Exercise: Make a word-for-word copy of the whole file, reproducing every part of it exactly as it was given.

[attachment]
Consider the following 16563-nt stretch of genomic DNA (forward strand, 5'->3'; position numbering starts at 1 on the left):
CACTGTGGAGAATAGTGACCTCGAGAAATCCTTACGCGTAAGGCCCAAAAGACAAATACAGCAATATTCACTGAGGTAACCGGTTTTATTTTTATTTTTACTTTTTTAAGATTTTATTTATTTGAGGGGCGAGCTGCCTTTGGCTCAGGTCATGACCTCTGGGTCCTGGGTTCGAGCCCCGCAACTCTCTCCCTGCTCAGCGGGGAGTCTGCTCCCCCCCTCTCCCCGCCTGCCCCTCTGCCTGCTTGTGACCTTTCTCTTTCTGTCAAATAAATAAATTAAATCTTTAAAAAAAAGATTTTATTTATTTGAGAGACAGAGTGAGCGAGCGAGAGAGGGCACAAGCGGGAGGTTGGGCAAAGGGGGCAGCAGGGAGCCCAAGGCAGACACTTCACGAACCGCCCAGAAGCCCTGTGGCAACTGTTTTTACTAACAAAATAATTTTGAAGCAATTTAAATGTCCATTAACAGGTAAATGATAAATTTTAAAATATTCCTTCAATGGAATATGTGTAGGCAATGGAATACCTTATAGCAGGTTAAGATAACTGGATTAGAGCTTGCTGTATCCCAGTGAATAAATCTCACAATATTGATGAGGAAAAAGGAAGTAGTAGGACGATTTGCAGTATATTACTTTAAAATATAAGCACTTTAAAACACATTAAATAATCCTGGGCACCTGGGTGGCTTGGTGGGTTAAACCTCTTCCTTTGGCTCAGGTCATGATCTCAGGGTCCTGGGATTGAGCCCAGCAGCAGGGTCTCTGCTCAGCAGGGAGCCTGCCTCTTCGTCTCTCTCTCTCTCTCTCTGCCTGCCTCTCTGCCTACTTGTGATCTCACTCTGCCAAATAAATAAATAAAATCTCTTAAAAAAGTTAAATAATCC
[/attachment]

Consider the following 16563-nt stretch of genomic DNA (forward strand, 5'->3'; position numbering starts at 1 on the left):
CACTGTGGAGAATAGTGACCTCGAGAAATCCTTACGCGTAAGGCCCAAAAGACAAATACAGCAATATTCACTGAGGTAACCGGTTTTATTTTTATTTTTACTTTTTTAAGATTTTATTTATTTGAGGGGCGAGCTGCCTTTGGCTCAGGTCATGACCTCTGGGTCCTGGGTTCGAGCCCCGCAACTCTCTCCCTGCTCAGCGGGGAGTCTGCTCCCCCCCTCTCCCCGCCTGCCCCTCTGCCTGCTTGTGACCTTTCTCTTTCTGTCAAATAAATAAATTAAATCTTTAAAAAAAAGATTTTATTTATTTGAGAGACAGAGTGAGCGAGCGAGAGAGGGCACAAGCGGGAGGTTGGGCAAAGGGGGCAGCAGGGAGCCCAAGGCAGACACTTCACGAACCGCCCAGAAGCCCTGTGGCAACTGTTTTTACTAACAAAATAATTTTGAAGCAATTTAAATGTCCATTAACAGGTAAATGATAAATTTTAAAATATTCCTTCAATGGAATATGTGTAGGCAATGGAATACCTTATAGCAGGTTAAGATAACTGGATTAGAGCTTGCTGTATCCCAGTGAATAAATCTCACAATATTGATGAGGAAAAAGGAAGTAGTAGGACGATTTGCAGTATATTACTTTAAAATATAAGCACTTTAAAACACATTAAATAATCCTGGGCACCTGGGTGGCTTGGTGGGTTAAACCTCTTCCTTTGGCTCAGGTCATGATCTCAGGGTCCTGGGATTGAGCCCAGCAGCAGGGTCTCTGCTCAGCAGGGAGCCTGCCTCTTCGTCTCTCTCTCTCTCTCTCTGCCTGCCTCTCTGCCTACTTGTGATCTCACTCTGCCAAATAAATAAATAAAATCTCTTAAAAAAGTTAAATAATCC